Fast forward to today….

Haley is still a bit active and at times can reach to a level 10!  But all-in-all, the implant seems to be working fine. She no longer has breasts, and though she is still growing taller she is thinning out a lot! She is has the longest arms and legs I have ever seen on a 7 year old. She is growing into a beautiful girl. Throughout this process, she never allowed her experiences to get her down. She is still as active as ever. The difference is she is more mature, calmer (at times) and she is able to listen in class.

I always believe if she is keeping up too much noise and being disruptive, she is not learning. That is the most important piece to this puzzle. She is very smart, and I could not be prouder of her each day. I sometimes just watch her as she does things around the house. She is always excited about everything, she constantly want to hug you no matter the time of day. She loves to dress up in her tutus and walk around the house. She said it makes her beautiful. I love that about her!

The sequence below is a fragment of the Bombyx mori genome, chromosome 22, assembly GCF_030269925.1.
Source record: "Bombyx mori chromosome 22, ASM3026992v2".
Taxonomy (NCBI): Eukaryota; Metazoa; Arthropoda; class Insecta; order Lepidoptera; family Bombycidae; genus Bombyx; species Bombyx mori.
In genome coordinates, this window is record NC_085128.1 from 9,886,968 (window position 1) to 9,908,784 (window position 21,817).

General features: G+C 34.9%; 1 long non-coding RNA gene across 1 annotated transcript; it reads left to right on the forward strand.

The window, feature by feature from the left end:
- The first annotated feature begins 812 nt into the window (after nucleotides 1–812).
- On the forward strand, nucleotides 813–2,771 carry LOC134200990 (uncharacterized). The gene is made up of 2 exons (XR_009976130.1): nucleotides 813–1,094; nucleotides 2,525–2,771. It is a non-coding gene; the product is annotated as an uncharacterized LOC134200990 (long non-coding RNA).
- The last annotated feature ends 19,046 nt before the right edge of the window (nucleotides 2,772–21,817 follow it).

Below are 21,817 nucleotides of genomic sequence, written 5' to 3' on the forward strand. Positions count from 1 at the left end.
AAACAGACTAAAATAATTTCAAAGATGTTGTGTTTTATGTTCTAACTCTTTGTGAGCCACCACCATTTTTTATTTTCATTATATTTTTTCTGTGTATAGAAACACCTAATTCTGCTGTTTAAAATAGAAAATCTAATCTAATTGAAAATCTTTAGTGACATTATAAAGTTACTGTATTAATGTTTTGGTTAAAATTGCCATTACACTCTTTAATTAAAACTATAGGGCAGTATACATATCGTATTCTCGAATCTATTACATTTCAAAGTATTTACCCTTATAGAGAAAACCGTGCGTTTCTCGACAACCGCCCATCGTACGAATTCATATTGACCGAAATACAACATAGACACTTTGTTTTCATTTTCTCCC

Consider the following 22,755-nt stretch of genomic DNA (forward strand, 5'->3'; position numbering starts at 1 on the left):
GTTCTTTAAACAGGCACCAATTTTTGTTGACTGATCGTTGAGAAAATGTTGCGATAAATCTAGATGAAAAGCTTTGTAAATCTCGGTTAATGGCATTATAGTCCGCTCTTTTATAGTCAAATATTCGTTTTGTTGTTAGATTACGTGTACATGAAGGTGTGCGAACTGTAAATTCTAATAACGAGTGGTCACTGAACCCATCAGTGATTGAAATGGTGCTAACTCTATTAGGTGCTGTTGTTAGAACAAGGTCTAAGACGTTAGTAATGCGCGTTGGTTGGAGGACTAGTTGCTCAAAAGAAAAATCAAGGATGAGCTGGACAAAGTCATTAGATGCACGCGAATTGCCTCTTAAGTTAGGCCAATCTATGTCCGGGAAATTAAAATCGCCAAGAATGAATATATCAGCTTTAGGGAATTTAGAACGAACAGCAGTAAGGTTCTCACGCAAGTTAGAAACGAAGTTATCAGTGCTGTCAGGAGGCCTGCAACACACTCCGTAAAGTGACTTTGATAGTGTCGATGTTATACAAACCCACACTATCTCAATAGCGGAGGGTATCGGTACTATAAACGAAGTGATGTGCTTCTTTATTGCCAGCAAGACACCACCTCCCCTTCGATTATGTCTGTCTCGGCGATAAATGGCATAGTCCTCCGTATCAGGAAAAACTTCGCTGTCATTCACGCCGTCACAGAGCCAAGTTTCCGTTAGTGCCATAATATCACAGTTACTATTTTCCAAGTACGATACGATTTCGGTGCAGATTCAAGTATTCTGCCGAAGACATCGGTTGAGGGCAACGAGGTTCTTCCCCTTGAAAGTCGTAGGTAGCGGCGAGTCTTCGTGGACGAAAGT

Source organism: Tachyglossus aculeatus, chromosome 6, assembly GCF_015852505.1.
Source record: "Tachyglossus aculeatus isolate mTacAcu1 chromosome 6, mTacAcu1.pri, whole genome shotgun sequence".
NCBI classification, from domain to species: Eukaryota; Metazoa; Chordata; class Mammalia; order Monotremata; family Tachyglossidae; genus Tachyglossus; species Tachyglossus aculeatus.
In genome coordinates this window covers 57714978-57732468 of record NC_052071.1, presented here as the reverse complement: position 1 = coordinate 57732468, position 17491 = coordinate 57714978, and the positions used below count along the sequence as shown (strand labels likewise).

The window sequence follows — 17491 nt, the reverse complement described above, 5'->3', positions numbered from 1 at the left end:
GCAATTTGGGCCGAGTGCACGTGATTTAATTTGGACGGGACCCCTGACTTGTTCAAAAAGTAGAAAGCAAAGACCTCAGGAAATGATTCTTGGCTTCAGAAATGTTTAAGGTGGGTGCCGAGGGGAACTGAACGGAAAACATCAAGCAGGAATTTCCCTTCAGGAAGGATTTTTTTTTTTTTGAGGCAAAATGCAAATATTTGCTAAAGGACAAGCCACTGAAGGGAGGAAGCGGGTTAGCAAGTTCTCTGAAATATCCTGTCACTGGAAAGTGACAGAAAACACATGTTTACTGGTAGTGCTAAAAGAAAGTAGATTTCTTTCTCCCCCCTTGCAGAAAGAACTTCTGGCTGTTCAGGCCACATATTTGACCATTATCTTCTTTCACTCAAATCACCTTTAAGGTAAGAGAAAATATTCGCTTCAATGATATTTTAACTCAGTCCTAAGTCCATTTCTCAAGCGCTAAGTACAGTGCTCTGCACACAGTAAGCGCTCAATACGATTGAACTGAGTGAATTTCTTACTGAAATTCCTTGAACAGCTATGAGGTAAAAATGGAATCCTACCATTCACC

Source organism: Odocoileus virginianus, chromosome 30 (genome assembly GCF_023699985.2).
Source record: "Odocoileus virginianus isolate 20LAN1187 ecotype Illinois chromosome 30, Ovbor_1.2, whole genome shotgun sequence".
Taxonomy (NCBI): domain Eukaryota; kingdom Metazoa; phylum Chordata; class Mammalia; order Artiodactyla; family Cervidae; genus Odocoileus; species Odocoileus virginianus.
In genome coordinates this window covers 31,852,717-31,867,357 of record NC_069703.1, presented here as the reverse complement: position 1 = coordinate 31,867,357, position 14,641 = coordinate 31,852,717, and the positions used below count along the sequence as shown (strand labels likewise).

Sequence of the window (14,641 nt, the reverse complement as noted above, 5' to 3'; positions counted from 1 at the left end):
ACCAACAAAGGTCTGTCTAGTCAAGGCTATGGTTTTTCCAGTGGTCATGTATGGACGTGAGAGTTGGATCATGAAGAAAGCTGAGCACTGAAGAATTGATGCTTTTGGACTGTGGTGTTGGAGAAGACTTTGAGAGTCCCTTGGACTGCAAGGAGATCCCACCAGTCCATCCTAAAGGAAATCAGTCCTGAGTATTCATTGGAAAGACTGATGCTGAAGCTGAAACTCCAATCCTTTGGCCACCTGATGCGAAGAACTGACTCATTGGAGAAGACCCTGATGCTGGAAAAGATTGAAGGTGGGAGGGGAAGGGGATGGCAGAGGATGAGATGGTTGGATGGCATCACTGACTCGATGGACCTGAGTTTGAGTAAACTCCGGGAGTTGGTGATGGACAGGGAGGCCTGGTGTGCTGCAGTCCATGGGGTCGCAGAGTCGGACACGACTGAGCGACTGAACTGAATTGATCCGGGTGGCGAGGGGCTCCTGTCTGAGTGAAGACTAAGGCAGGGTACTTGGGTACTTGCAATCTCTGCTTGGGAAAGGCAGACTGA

I know this is who she is and I have embraced her personality and love her for who she is. I would never ask her to change her personality, as it would not be her.

She always changes what she wants to be when she grows up. She would ask me, “Mommy would it be OK if I were to grow up and become a dancer, or a baker?” 

My answer?  You can be whatever you want as long as you are healthy, happy and can pay your own bills; I will support you! Mommy loves you!

Her challenges do not define her! It is her character! #successistheonlyoption

Mayo Clinic. (2014, January 2). Retrieved from Mayo Clinic: 
Supprelin LA. (n.d.). Retrieved from Supprelin LA: